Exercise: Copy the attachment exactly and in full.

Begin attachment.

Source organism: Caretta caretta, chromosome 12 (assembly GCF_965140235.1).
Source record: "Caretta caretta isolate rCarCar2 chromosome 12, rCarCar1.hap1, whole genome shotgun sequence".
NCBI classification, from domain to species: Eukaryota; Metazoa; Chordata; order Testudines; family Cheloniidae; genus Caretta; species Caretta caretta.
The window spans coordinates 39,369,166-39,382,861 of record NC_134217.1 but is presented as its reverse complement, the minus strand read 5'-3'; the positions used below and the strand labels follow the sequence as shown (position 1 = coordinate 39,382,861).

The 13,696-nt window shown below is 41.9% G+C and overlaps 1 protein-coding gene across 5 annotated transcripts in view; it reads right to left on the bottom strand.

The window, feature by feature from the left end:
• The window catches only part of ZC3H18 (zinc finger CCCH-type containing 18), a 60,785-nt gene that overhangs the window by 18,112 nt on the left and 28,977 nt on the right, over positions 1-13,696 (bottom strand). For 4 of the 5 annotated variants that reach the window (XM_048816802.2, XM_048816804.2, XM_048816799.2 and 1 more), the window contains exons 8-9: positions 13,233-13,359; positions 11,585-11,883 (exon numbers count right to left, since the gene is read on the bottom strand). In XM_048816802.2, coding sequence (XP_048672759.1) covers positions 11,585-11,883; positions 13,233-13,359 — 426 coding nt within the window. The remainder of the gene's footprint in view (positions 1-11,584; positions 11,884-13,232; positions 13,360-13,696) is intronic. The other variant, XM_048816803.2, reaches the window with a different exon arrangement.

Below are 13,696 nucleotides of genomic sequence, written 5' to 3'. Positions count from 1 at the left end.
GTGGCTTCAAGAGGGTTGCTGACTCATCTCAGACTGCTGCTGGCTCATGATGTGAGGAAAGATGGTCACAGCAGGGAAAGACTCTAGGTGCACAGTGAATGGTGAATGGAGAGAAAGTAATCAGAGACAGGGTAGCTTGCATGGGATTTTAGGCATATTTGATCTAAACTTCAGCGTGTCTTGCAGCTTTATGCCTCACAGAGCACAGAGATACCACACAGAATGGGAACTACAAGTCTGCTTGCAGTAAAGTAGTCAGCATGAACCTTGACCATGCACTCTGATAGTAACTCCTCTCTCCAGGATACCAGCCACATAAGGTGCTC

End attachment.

Source organism: Caretta caretta, chromosome 12 (assembly GCF_965140235.1).
Source record: "Caretta caretta isolate rCarCar2 chromosome 12, rCarCar1.hap1, whole genome shotgun sequence".
NCBI classification, from domain to species: Eukaryota; Metazoa; Chordata; order Testudines; family Cheloniidae; genus Caretta; species Caretta caretta.
The window spans coordinates 39,369,166-39,382,861 of record NC_134217.1 but is presented as its reverse complement, the minus strand read 5'-3'; the positions used below and the strand labels follow the sequence as shown (position 1 = coordinate 39,382,861).

The 13,696-nt window shown below is 41.9% G+C and overlaps 1 protein-coding gene across 5 annotated transcripts in view; it reads right to left on the bottom strand.

The window, feature by feature from the left end:
• The window catches only part of ZC3H18 (zinc finger CCCH-type containing 18), a 60,785-nt gene that overhangs the window by 18,112 nt on the left and 28,977 nt on the right, over positions 1-13,696 (bottom strand). For 4 of the 5 annotated variants that reach the window (XM_048816802.2, XM_048816804.2, XM_048816799.2 and 1 more), the window contains exons 8-9: positions 13,233-13,359; positions 11,585-11,883 (exon numbers count right to left, since the gene is read on the bottom strand). In XM_048816802.2, coding sequence (XP_048672759.1) covers positions 11,585-11,883; positions 13,233-13,359 — 426 coding nt within the window. The remainder of the gene's footprint in view (positions 1-11,584; positions 11,884-13,232; positions 13,360-13,696) is intronic. The other variant, XM_048816803.2, reaches the window with a different exon arrangement.

Below are 13,696 nucleotides of genomic sequence, written 5' to 3'. Positions count from 1 at the left end.
GTGGCTTCAAGAGGGTTGCTGACTCATCTCAGACTGCTGCTGGCTCATGATGTGAGGAAAGATGGTCACAGCAGGGAAAGACTCTAGGTGCACAGTGAATGGTGAATGGAGAGAAAGTAATCAGAGACAGGGTAGCTTGCATGGGATTTTAGGCATATTTGATCTAAACTTCAGCGTGTCTTGCAGCTTTATGCCTCACAGAGCACAGAGATACCACACAGAATGGGAACTACAAGTCTGCTTGCAGTAAAGTAGTCAGCATGAACCTTGACCATGCACTCTGATAGTAACTCCTCTCTCCAGGATACCAGCCACATAAGGTGCTC